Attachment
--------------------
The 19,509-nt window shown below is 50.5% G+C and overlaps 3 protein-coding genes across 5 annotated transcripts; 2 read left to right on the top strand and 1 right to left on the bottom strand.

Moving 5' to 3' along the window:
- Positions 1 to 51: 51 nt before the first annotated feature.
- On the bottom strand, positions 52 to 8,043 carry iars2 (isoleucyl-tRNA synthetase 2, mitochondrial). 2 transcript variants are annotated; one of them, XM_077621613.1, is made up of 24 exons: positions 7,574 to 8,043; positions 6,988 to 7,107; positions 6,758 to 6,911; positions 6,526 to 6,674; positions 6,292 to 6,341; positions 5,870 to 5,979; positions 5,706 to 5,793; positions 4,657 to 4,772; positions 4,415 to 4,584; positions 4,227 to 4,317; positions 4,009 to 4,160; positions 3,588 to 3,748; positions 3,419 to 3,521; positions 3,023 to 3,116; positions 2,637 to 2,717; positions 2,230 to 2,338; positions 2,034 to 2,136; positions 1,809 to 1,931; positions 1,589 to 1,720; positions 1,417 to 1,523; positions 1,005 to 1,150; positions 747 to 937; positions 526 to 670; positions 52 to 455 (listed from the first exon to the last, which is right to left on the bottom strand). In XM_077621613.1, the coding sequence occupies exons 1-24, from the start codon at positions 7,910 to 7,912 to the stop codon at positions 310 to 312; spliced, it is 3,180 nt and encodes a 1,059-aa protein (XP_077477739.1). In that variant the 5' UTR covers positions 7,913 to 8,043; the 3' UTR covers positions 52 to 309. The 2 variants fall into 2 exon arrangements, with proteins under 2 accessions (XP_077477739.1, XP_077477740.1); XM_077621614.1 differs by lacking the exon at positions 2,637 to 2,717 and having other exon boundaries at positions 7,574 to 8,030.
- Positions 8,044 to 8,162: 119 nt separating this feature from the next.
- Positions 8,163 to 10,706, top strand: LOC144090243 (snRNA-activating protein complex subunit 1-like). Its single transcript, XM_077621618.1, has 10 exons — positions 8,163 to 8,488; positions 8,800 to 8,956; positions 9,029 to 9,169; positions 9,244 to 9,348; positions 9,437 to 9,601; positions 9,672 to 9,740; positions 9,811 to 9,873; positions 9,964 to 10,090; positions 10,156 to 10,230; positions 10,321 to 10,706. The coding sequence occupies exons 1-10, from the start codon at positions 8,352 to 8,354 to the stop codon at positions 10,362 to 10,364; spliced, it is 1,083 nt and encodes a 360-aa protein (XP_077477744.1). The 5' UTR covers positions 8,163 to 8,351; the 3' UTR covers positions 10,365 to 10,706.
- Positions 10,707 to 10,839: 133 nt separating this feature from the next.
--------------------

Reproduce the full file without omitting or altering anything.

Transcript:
The 19,509-nt window shown below is 50.5% G+C and overlaps 3 protein-coding genes across 5 annotated transcripts; 2 read left to right on the top strand and 1 right to left on the bottom strand.

Moving 5' to 3' along the window:
- Positions 1 to 51: 51 nt before the first annotated feature.
- On the bottom strand, positions 52 to 8,043 carry iars2 (isoleucyl-tRNA synthetase 2, mitochondrial). 2 transcript variants are annotated; one of them, XM_077621613.1, is made up of 24 exons: positions 7,574 to 8,043; positions 6,988 to 7,107; positions 6,758 to 6,911; positions 6,526 to 6,674; positions 6,292 to 6,341; positions 5,870 to 5,979; positions 5,706 to 5,793; positions 4,657 to 4,772; positions 4,415 to 4,584; positions 4,227 to 4,317; positions 4,009 to 4,160; positions 3,588 to 3,748; positions 3,419 to 3,521; positions 3,023 to 3,116; positions 2,637 to 2,717; positions 2,230 to 2,338; positions 2,034 to 2,136; positions 1,809 to 1,931; positions 1,589 to 1,720; positions 1,417 to 1,523; positions 1,005 to 1,150; positions 747 to 937; positions 526 to 670; positions 52 to 455 (listed from the first exon to the last, which is right to left on the bottom strand). In XM_077621613.1, the coding sequence occupies exons 1-24, from the start codon at positions 7,910 to 7,912 to the stop codon at positions 310 to 312; spliced, it is 3,180 nt and encodes a 1,059-aa protein (XP_077477739.1). In that variant the 5' UTR covers positions 7,913 to 8,043; the 3' UTR covers positions 52 to 309. The 2 variants fall into 2 exon arrangements, with proteins under 2 accessions (XP_077477739.1, XP_077477740.1); XM_077621614.1 differs by lacking the exon at positions 2,637 to 2,717 and having other exon boundaries at positions 7,574 to 8,030.
- Positions 8,044 to 8,162: 119 nt separating this feature from the next.
- Positions 8,163 to 10,706, top strand: LOC144090243 (snRNA-activating protein complex subunit 1-like). Its single transcript, XM_077621618.1, has 10 exons — positions 8,163 to 8,488; positions 8,800 to 8,956; positions 9,029 to 9,169; positions 9,244 to 9,348; positions 9,437 to 9,601; positions 9,672 to 9,740; positions 9,811 to 9,873; positions 9,964 to 10,090; positions 10,156 to 10,230; positions 10,321 to 10,706. The coding sequence occupies exons 1-10, from the start codon at positions 8,352 to 8,354 to the stop codon at positions 10,362 to 10,364; spliced, it is 1,083 nt and encodes a 360-aa protein (XP_077477744.1). The 5' UTR covers positions 8,163 to 8,351; the 3' UTR covers positions 10,365 to 10,706.
- Positions 10,707 to 10,839: 133 nt separating this feature from the next.